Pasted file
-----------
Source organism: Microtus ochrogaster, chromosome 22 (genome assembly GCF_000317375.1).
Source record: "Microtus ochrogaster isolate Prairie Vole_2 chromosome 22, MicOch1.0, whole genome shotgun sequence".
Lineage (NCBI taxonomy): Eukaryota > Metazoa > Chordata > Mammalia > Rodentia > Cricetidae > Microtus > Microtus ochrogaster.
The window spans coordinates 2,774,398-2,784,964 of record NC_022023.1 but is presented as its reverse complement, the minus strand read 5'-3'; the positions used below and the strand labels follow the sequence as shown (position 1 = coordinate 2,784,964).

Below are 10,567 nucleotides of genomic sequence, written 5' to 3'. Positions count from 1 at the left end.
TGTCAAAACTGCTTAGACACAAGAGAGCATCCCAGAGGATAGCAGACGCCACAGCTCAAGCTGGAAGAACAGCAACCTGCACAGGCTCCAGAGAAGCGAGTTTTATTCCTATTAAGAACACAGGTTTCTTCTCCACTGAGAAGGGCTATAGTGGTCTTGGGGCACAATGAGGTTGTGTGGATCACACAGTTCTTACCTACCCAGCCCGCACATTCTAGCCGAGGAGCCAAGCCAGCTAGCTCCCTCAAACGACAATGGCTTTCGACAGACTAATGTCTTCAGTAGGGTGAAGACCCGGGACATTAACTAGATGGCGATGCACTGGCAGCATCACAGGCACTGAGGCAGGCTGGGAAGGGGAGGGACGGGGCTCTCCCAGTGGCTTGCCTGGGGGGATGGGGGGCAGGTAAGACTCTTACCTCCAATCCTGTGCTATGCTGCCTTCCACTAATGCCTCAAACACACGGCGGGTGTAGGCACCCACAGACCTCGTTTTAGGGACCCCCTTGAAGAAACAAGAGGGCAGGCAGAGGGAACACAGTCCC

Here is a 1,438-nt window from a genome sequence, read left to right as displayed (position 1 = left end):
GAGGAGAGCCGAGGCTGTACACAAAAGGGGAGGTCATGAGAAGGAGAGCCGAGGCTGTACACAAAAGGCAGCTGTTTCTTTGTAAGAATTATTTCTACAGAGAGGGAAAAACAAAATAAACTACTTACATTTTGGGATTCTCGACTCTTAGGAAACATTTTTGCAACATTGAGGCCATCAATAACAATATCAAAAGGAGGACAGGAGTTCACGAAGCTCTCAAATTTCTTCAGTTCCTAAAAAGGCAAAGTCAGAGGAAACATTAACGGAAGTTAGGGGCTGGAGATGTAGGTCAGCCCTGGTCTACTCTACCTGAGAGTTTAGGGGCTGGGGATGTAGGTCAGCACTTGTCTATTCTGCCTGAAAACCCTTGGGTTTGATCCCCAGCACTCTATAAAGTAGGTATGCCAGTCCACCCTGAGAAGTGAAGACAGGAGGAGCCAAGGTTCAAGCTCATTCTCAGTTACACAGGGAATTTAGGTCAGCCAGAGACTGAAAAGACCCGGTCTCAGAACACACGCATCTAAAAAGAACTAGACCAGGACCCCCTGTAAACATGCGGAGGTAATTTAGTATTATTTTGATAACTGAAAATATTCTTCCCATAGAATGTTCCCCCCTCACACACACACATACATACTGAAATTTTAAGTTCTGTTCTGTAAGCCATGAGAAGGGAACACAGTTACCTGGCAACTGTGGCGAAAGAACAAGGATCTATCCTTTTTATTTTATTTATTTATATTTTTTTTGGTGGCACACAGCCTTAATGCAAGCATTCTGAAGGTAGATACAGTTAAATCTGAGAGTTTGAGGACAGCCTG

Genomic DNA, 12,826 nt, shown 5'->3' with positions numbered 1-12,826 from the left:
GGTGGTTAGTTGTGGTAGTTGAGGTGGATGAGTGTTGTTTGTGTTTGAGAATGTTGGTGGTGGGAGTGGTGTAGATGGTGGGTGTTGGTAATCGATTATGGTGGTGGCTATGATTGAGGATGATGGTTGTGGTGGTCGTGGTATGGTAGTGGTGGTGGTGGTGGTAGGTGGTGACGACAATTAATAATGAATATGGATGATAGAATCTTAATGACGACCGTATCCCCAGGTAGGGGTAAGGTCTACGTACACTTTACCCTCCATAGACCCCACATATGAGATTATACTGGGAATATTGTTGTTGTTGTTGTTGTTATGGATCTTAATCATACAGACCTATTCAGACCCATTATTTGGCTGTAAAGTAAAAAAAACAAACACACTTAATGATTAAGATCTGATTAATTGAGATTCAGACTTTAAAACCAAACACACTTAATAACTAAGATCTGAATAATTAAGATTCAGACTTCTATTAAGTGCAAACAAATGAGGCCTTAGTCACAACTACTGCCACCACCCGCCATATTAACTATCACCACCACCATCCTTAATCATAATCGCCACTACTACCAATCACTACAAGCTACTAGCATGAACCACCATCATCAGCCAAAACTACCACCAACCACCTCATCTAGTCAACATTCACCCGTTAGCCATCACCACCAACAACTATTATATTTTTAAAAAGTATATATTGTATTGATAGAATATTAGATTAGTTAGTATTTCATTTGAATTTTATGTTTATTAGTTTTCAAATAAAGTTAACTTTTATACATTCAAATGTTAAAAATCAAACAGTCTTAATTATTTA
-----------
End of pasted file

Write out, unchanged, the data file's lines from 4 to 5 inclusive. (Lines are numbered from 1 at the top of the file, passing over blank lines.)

The window spans coordinates 2,774,398-2,784,964 of record NC_022023.1 but is presented as its reverse complement, the minus strand read 5'-3'; the positions used below and the strand labels follow the sequence as shown (position 1 = coordinate 2,784,964).

Below are 10,567 nucleotides of genomic sequence, written 5' to 3'. Positions count from 1 at the left end.